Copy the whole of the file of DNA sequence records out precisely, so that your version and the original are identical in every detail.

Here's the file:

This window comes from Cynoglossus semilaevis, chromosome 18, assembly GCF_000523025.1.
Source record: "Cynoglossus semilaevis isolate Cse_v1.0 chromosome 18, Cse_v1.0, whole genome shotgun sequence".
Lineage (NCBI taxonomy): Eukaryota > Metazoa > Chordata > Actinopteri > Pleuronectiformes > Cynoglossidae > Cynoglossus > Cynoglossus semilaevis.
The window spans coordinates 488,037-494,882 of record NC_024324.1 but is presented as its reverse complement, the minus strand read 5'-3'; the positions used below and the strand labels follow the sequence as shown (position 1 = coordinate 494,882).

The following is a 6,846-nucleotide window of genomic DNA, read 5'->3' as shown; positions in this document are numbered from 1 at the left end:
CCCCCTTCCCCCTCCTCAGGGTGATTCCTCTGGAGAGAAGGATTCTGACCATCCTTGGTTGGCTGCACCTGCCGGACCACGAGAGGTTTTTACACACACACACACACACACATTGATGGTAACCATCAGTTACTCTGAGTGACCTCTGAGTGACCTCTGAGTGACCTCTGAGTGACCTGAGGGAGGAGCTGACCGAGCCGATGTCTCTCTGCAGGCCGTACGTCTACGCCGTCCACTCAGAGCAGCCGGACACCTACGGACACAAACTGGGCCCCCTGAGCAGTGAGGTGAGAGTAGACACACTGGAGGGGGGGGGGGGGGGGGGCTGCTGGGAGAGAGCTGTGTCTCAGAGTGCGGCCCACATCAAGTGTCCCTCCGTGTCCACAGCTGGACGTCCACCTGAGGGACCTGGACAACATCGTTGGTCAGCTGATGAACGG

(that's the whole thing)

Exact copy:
This window comes from Cynoglossus semilaevis, chromosome 18, assembly GCF_000523025.1.
Source record: "Cynoglossus semilaevis isolate Cse_v1.0 chromosome 18, Cse_v1.0, whole genome shotgun sequence".
Lineage (NCBI taxonomy): Eukaryota > Metazoa > Chordata > Actinopteri > Pleuronectiformes > Cynoglossidae > Cynoglossus > Cynoglossus semilaevis.
The window spans coordinates 488,037-494,882 of record NC_024324.1 but is presented as its reverse complement, the minus strand read 5'-3'; the positions used below and the strand labels follow the sequence as shown (position 1 = coordinate 494,882).

The following is a 6,846-nucleotide window of genomic DNA, read 5'->3' as shown; positions in this document are numbered from 1 at the left end:
CCCCCTTCCCCCTCCTCAGGGTGATTCCTCTGGAGAGAAGGATTCTGACCATCCTTGGTTGGCTGCACCTGCCGGACCACGAGAGGTTTTTACACACACACACACACACACATTGATGGTAACCATCAGTTACTCTGAGTGACCTCTGAGTGACCTCTGAGTGACCTCTGAGTGACCTGAGGGAGGAGCTGACCGAGCCGATGTCTCTCTGCAGGCCGTACGTCTACGCCGTCCACTCAGAGCAGCCGGACACCTACGGACACAAACTGGGCCCCCTGAGCAGTGAGGTGAGAGTAGACACACTGGAGGGGGGGGGGGGGGGGGGCTGCTGGGAGAGAGCTGTGTCTCAGAGTGCGGCCCACATCAAGTGTCCCTCCGTGTCCACAGCTGGACGTCCACCTGAGGGACCTGGACAACATCGTTGGTCAGCTGATGAACGG